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District nursing workforce could be 'wiped out within a decade'

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District nursing could be consigned to history if a ten-year decline in workforce numbers is not urgently addressed, the RCN has warned.

Referring to statistics published last month in the NHS census, which revealed a 36 per cent decrease in the number of qualified district nurses since 2001, RCN policy director Howard Catton said action needed to be taken to curtail the dramatic decline.

'If it continues without being addressed, it has the potential to wipe out the district nursing workforce in a decade,' he said.

'With the direction of health and social care policy centred on moving care closer to home and preventing emergency admissions, if this decline isn't halted or reversed, it could fatally harm the ambitions of the government.'

The census shows there was an 11 per cent drop in the number of nurses between 2010 and 2011 alone - the biggest annual fall in numbers in the last 10 years. It means there are now just 8,166 qualified district nurses in the NHS compared to more than 12,800 in 2002. This is despite the UK's ageing population and the increasingly complex care required by patients at home.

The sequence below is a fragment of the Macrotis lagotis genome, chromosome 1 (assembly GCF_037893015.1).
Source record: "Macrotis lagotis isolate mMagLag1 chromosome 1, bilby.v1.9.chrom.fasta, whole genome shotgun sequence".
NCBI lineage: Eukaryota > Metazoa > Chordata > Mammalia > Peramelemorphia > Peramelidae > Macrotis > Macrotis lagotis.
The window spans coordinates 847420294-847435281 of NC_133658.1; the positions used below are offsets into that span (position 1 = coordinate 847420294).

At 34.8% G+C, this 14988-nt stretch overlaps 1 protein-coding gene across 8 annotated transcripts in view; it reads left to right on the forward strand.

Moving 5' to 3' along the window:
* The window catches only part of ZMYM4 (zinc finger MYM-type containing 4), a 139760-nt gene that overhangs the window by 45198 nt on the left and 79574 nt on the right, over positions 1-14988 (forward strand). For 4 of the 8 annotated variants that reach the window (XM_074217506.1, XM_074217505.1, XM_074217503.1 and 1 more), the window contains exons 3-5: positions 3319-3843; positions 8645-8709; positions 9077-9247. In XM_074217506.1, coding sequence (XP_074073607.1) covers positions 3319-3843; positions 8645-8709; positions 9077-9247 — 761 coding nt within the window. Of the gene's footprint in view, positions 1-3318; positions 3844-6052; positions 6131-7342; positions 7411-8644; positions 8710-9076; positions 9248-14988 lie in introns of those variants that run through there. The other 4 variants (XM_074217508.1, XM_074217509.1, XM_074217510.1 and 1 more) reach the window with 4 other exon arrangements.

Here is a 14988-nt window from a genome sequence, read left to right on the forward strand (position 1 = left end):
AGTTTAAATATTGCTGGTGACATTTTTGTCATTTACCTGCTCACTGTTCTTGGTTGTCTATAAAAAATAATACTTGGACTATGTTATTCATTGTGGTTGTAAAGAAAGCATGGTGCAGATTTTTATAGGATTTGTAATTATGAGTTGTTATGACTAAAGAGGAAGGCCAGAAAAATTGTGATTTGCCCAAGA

QNI director Rosemary Cook (pictured) said the figures were 'very worrying', but were supported by anecdotal evidence.

'It suggests nearly a thousand district nurses left the profession in the space of a single year, and it reflects what we've been hearing on the ground. Whole teams are retiring within a short period of time, with many opting for early retirement. They simply can't cope with the workload and the amount that they are expected to do with fewer staff.'

The fact that some district nurses are now employed outside the NHS may partially explain the decreasing numbers. Around 10 per cent of PCTs moved provider functions to social enterprises under the Transforming Community Services programme; staff in these organisations were not included in census figures.

Mr Catton concluded: 'The transfer of provider arms to social enterprises might mitigate some of the fall in numbers but also highlights the fact that it is getting more difficult to track the number of nurses and calculate what is happening.'

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